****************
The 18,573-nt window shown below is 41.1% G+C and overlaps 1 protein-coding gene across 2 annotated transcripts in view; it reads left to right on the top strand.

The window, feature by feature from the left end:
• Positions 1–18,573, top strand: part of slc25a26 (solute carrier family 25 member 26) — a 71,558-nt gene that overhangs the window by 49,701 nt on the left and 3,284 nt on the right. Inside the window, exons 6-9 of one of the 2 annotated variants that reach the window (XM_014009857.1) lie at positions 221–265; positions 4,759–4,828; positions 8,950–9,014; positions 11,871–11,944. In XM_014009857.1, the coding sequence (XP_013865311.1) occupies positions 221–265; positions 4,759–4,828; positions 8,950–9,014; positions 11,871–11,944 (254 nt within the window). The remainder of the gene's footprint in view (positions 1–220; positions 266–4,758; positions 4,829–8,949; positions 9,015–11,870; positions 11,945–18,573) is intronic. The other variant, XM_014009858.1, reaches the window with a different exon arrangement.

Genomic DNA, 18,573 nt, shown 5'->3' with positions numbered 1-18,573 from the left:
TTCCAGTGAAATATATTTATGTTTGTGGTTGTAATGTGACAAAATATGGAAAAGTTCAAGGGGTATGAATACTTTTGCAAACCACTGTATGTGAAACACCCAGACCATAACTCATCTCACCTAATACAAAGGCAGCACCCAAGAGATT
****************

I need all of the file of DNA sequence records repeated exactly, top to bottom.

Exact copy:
The 18,573-nt window shown below is 41.1% G+C and overlaps 1 protein-coding gene across 2 annotated transcripts in view; it reads left to right on the top strand.

The window, feature by feature from the left end:
• Positions 1–18,573, top strand: part of slc25a26 (solute carrier family 25 member 26) — a 71,558-nt gene that overhangs the window by 49,701 nt on the left and 3,284 nt on the right. Inside the window, exons 6-9 of one of the 2 annotated variants that reach the window (XM_014009857.1) lie at positions 221–265; positions 4,759–4,828; positions 8,950–9,014; positions 11,871–11,944. In XM_014009857.1, the coding sequence (XP_013865311.1) occupies positions 221–265; positions 4,759–4,828; positions 8,950–9,014; positions 11,871–11,944 (254 nt within the window). The remainder of the gene's footprint in view (positions 1–220; positions 266–4,758; positions 4,829–8,949; positions 9,015–11,870; positions 11,945–18,573) is intronic. The other variant, XM_014009858.1, reaches the window with a different exon arrangement.

Genomic DNA, 18,573 nt, shown 5'->3' with positions numbered 1-18,573 from the left:
TTCCAGTGAAATATATTTATGTTTGTGGTTGTAATGTGACAAAATATGGAAAAGTTCAAGGGGTATGAATACTTTTGCAAACCACTGTATGTGAAACACCCAGACCATAACTCATCTCACCTAATACAAAGGCAGCACCCAAGAGATT